Man vs. Machine: Making life more livable through technology
How I migrated from Posterous to Octopress while keeping page rank
When Posterous announced their pending closure (which takes place tomorrow,
Apr. 30, 2013), I immediately began searching for a new blogging platform. I
wanted a self-hosted setup on my own domain, so I would never again be subject
to another blog service’s site closure. I settled on Octopress (based on
Jekyll), due to its hacker-friendly command line nature, integration with
Git, ability to publish to Amazon S3, and easily customizable default
Migration from Posterous required three major steps:
Exporting posts from Posterous
Importing posts into Octopress
Setting up redirection from Posterous to my new blog
Follow along below to back up your own Posterous blog.
Export posts from Posterous
This part was quite straightforward. I used the Backup tool in Posterous’s
control panel to create a .zip archive of my blog’s data. There’s a delay
of a few minutes to hours between requesting a backup and the backup becoming
available, so check back periodically. Although Posterous shuts down tomorrow,
it’s not too late to request a backup of your old Posterous space. According to
the Posterous shutdown announcement, the backup feature will be available
until May 31, 2013. If you haven’t done so already, back up your old space
Once you have your backup, a bit of postprocessing is needed because Posterous’s
generated XML in wordpress_export_1.xml appears to strip extended
characters outside of 7-bit ASCII. Even simple things like M- and N-dashes
might be replaced with “???”.
Importing, editing, and fixing links within dozens of posts by hand seemed
rather tedious and boring, so I wrote a script in Ruby to do the job for me.
This script loads the fixed-up RSS feed generated in the previous step, then
generates files under source/_posts. Images within posts are downloaded into
post-specific directories, organized hierarchically by date. Encoded versions
of videos are downloaded from Posterous (this is likely to stop working on Apr.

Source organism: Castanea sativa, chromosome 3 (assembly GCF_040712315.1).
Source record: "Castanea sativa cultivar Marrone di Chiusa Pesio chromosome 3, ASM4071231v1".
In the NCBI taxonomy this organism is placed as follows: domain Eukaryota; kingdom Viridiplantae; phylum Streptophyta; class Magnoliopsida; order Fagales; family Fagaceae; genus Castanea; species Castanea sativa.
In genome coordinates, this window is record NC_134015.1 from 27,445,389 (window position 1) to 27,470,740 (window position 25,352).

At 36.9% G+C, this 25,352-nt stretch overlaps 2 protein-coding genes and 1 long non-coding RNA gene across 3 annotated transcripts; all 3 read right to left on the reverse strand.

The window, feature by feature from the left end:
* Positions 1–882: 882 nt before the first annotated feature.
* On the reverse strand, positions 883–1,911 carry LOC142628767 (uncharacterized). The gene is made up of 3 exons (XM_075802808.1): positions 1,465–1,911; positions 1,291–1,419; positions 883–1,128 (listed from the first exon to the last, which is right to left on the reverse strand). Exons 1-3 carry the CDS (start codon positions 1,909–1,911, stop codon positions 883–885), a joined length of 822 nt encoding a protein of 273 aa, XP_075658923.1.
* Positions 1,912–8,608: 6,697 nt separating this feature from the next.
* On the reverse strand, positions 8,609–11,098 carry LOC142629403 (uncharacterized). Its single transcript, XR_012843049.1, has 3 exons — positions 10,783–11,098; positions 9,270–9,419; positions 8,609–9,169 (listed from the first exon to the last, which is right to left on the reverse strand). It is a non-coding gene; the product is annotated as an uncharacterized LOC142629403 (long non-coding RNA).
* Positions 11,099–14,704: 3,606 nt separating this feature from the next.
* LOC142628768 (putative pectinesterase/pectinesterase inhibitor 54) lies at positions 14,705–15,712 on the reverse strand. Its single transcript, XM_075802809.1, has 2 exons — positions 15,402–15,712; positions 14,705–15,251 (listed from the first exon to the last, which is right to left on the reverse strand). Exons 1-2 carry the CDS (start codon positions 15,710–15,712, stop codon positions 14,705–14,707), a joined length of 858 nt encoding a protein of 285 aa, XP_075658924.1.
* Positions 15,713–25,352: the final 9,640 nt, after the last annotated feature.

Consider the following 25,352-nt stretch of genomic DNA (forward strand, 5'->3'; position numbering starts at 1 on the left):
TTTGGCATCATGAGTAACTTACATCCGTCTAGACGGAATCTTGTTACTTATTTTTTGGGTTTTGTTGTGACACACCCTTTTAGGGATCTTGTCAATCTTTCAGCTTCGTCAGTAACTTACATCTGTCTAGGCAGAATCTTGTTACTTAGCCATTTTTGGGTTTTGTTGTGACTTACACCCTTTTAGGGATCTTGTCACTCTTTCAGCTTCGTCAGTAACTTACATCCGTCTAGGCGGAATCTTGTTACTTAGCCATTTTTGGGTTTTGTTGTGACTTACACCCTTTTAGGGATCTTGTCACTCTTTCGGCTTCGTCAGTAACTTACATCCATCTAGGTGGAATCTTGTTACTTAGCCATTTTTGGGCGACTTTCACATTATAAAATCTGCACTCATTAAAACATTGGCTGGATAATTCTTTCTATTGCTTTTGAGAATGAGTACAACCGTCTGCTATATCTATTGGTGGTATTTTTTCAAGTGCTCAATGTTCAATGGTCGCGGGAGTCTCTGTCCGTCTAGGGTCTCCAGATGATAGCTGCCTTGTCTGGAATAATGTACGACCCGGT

30!). Links to other posts on the same blog will be adjusted to point to their
new location on the new blog.
To use the script, save it as posterous_import.rb in your Octopress or Jekyll
blog’s base directory, then run the script with the path to fixed_export.xml
generated in the last step:
./posterous_import.rb /path/to/space-[numbers, name, etc.]/fixed_export.xml
Complete usage information is included in the script.
Set up redirection from Posterous
Posterous doesn’t explicitly support redirection to a new blog. It does,
however, allow one to use a custom domain with a Posterous blog. Once you set
up a custom domain with Posterous, all of your old XYZ.posterous.com URLs will
redirect to the custom domain, which is expected to point to Posterous’s own
servers. We can cleverly exploit this behavior to try to transfer search engine
rankings to our new custom blog. Unfortunately there may not be enough time
left for Google to crawl your old blog and find the redirections before
Posterous shuts down.
Set up permalink redirectors
Since Octopress defaults to permalinks with dates, it’s necessary to redirect
the top-level Posterous shortlinks to the correct location on the new blog. I
added an option to posterous_import.rb to do just this (--links must be
the first argument to the script):
./posterous_import.rb --links /path/to/space-[numbers, name, etc.]/fixed_export.xml
This will create a directory under source/ for each post in the Posterous
backup. Within each of those directories an index.html file will be generated
that contains a redirection to the post’s new location.
Redirect feed.xml to atom.xml
I recommend setting up a 301 redirection from /rss.xml to /atom.xml. Octopress
generates /atom.xml, while Posterous used /rss.xml. The file formats may not be
the same, but most, if not all, feed readers can handle all the major feed
This will allow subscribed RSS readers to find your new blog’s feed (until
Posterous stops redirecting tomorrow). I used the S3 management console to
create the redirection for my blog; your own hosting solution will have its own
Point Posterous at the custom domain
Here’s where the magic happens. Using Posterous’s control panel, I clicked
Spaces at the top, clicked the gear icon next to my blog’s entry under Your
Spaces, then clicked Space Settings in the popup menu. The first entry on the
settings page is “Name Your Space”. Click the big Edit button to the right of
your blog’s name and URL. At the bottom of the new page, there is a “Custom
Domains” section. Here you can tell Posterous your blog is hosted at the domain
of your choosing.
Thankfully, the Posterous engineers decided not to verify that the domain we
enter points to Posterous. Instead of entering a domain that points back to
Posterous, we’ll enter the domain that points to our new blog. At this point,
all requests to XYZ.posterous.com/url will be redirected to our new blog.
Verify it works
If you’re just completing this process now, it’s likely that Google and other
search engines won’t crawl the redirections in time. However, since I migrated
my blog several weeks ago, I can check to see whether my new blog has replaced
the old one in search queries. I’m hoping that GoogleBot caches the 301 results
after Posterous shuts down, for the sake of all those links on news sites to my
My old blog used to rank on the first page of results for some searches related
to home automation. Sure enough, when I try these queries now, the new blog
shows up instead, and my new blog’s traffic has risen to match the old blog’s
levels. At this point the new blog is running smoothly.